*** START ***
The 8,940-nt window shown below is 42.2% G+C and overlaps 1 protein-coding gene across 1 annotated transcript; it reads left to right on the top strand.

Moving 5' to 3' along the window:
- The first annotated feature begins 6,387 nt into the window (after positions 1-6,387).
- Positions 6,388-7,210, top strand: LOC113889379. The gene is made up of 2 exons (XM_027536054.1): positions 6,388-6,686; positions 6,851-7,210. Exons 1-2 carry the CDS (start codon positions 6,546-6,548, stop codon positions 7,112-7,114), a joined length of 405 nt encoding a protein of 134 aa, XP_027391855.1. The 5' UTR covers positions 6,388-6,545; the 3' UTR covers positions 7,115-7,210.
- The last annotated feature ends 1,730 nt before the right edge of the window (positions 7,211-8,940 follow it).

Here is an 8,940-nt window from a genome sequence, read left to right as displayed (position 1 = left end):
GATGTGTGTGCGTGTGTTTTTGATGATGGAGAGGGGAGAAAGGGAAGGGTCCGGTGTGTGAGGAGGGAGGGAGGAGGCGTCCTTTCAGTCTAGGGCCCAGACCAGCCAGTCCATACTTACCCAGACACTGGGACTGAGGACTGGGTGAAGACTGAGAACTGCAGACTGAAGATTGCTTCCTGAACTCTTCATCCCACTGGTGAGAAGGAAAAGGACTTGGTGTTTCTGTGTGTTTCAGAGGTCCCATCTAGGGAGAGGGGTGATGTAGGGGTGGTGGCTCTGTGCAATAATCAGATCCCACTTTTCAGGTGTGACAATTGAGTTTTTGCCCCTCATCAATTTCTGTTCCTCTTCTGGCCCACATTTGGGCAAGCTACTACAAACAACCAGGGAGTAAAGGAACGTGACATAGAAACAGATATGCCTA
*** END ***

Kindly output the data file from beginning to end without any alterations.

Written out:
The 8,940-nt window shown below is 42.2% G+C and overlaps 1 protein-coding gene across 1 annotated transcript; it reads left to right on the top strand.

Moving 5' to 3' along the window:
- The first annotated feature begins 6,387 nt into the window (after positions 1-6,387).
- Positions 6,388-7,210, top strand: LOC113889379. The gene is made up of 2 exons (XM_027536054.1): positions 6,388-6,686; positions 6,851-7,210. Exons 1-2 carry the CDS (start codon positions 6,546-6,548, stop codon positions 7,112-7,114), a joined length of 405 nt encoding a protein of 134 aa, XP_027391855.1. The 5' UTR covers positions 6,388-6,545; the 3' UTR covers positions 7,115-7,210.
- The last annotated feature ends 1,730 nt before the right edge of the window (positions 7,211-8,940 follow it).

Here is an 8,940-nt window from a genome sequence, read left to right as displayed (position 1 = left end):
GATGTGTGTGCGTGTGTTTTTGATGATGGAGAGGGGAGAAAGGGAAGGGTCCGGTGTGTGAGGAGGGAGGGAGGAGGCGTCCTTTCAGTCTAGGGCCCAGACCAGCCAGTCCATACTTACCCAGACACTGGGACTGAGGACTGGGTGAAGACTGAGAACTGCAGACTGAAGATTGCTTCCTGAACTCTTCATCCCACTGGTGAGAAGGAAAAGGACTTGGTGTTTCTGTGTGTTTCAGAGGTCCCATCTAGGGAGAGGGGTGATGTAGGGGTGGTGGCTCTGTGCAATAATCAGATCCCACTTTTCAGGTGTGACAATTGAGTTTTTGCCCCTCATCAATTTCTGTTCCTCTTCTGGCCCACATTTGGGCAAGCTACTACAAACAACCAGGGAGTAAAGGAACGTGACATAGAAACAGATATGCCTA